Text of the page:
Team ZJU-China Clinches Gold at 2017 iGEM Competition


ZJU-China, a multi-disciplinary undergraduate team from Zhejiang University, has brought home a gold medal from this year’s International Genetically Engineered Machine (iGEM) competition held in Boston on November 9-13. This is the fifth time the team has clinched gold at iGEM.

Supervised by Professor CHEN Ming in ZJU’s College of Life Sciences, the team comprises 14 undergraduate students from six colleges/schools, namely the College of Life Sciences, the Chu Kochen Honors College, the School of Medicine, the College of Agriculture and Biotechnology, the College of Computer Science and Technology, and the Department of Physics.

“Taking part in iGEM competition is like joining a marathon and the biggest competition is with myself,” said team leader JIANG Qianjin. “I am not looking to follow others or pull them down. I just keep testing my own boundaries.”

“The iGEM is a tough journey that requires passion,” deputy team leader YANG Junbo said, while looking back on the competition.

Trichoderma is a genus of fungi that has been used as biocontrol agents for many years. Although these species are hard-wired for their ability to antagonize phytopathogen, like mycoparasitism, bacteriolysis, antibiotic production etc., the practical application remains limited. Named “the Guardian Trichoderma”, ZJU-China’s project attempts to address this problem in a synthetic biological way.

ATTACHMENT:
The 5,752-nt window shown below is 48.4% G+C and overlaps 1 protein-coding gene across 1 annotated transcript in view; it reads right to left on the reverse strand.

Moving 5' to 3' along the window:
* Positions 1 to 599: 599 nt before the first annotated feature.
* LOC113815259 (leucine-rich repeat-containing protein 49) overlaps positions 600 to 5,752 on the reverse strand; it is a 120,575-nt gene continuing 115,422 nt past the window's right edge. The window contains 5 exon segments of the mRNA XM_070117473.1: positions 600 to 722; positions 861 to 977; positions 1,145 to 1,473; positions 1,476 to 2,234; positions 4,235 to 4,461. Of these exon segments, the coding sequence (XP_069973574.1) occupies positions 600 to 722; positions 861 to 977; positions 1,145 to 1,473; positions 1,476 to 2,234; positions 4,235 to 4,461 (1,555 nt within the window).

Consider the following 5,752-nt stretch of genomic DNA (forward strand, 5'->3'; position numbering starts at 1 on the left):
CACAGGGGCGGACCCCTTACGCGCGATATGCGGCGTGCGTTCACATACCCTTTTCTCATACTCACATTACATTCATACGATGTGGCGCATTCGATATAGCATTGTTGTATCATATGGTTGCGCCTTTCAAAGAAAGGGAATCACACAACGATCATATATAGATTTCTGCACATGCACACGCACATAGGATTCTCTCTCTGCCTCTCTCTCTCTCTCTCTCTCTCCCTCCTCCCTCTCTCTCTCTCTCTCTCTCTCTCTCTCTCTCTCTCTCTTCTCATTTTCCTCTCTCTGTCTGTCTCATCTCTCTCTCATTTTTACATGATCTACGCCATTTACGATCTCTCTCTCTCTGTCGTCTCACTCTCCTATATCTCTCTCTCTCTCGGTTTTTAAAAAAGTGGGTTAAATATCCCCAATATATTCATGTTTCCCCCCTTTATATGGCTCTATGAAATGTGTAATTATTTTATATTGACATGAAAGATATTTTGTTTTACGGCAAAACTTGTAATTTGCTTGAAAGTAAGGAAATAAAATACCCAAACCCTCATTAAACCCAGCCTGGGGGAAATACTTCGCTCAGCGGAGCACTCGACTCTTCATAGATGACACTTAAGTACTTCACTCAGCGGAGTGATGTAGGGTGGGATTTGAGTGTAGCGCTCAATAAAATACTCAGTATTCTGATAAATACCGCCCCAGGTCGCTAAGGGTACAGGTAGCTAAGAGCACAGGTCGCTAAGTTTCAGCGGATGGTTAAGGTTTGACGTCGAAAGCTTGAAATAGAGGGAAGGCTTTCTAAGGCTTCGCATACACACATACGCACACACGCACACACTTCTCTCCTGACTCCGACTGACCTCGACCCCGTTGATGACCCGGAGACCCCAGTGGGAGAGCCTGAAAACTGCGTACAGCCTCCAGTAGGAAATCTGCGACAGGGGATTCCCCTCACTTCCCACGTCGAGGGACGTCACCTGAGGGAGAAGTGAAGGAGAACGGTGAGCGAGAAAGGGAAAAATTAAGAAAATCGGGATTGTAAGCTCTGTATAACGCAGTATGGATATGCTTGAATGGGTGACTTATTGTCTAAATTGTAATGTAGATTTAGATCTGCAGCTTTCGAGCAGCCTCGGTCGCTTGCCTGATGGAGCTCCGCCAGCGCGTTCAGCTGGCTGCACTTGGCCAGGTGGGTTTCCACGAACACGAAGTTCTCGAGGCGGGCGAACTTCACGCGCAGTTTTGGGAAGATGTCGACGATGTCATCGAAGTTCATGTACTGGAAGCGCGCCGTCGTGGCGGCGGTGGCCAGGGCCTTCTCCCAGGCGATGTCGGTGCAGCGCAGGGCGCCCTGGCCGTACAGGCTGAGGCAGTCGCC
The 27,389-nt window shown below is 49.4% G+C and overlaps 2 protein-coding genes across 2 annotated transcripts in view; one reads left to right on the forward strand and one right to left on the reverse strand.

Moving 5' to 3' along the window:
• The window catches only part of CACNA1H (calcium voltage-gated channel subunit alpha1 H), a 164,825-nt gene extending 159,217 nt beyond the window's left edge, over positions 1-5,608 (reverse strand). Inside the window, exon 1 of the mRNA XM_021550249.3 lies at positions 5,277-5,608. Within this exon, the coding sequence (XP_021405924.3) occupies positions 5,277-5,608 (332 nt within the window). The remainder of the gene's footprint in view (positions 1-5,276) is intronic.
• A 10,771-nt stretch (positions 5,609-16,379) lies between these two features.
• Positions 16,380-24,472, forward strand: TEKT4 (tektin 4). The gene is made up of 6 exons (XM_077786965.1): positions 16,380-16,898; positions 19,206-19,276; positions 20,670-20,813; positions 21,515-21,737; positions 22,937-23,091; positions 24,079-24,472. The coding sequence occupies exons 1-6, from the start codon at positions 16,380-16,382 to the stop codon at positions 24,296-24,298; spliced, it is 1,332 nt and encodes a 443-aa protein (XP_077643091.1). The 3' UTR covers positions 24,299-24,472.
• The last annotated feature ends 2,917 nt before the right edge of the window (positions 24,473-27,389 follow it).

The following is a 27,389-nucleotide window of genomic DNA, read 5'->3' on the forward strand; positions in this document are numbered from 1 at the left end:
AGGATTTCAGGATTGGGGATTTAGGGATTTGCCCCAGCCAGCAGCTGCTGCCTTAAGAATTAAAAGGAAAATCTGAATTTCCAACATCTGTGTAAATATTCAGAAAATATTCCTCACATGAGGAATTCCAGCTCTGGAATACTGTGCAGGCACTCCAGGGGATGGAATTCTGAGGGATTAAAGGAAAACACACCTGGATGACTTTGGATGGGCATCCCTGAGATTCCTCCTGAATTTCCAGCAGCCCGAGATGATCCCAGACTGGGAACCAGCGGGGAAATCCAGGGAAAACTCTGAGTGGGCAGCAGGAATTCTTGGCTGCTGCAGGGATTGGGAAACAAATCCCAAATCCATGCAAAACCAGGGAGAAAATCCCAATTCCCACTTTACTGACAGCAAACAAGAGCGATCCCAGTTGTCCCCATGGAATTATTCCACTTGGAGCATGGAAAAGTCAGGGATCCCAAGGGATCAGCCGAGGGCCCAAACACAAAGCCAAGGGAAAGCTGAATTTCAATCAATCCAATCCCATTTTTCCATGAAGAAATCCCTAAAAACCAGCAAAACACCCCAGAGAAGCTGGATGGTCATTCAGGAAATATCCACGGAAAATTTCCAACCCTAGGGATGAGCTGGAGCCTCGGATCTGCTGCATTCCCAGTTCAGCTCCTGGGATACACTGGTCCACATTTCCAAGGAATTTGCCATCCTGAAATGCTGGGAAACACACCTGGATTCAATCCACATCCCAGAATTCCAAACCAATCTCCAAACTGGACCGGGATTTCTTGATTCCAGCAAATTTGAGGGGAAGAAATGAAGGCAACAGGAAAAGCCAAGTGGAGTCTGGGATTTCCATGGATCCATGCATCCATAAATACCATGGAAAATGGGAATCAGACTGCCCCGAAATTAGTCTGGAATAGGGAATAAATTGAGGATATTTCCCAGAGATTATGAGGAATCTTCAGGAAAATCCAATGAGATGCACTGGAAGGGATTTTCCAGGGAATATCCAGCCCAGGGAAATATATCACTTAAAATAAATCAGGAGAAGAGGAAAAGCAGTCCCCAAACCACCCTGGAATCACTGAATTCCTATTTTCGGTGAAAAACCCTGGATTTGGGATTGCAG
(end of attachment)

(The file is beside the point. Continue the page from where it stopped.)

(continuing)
Through their efforts, the team has devised certain hardware which is marked by its superb information interactivity, clear target, expandability and low costs of human and financial resources. The guardian is able to protect plants from phytopathogen, nematodes, or even herbivores.

iGEM began in January 2003 as an independent study course at the Massachusetts Institute of Technology where students developed biological devices to make cells blink. This course became a summer competition with 5 teams in 2004 and continued to grow to 13 teams in 2005; it expanded to 300 teams in 2016, reaching 42 countries and over 5,000 participants.

iGEM runs three main programs: the iGEM Competition—an international competition for students interested in the field of synthetic biology; the Labs Program—a program for academic labs to use the same resources as the competition teams; and the Registry of Standard Biological Parts—a growing collection of genetic parts use for building biological devices and systems.

iGEM 2017 hosted 337 international, multidisciplinary teams who are eager to share and celebrate their work from 42 countries and regions.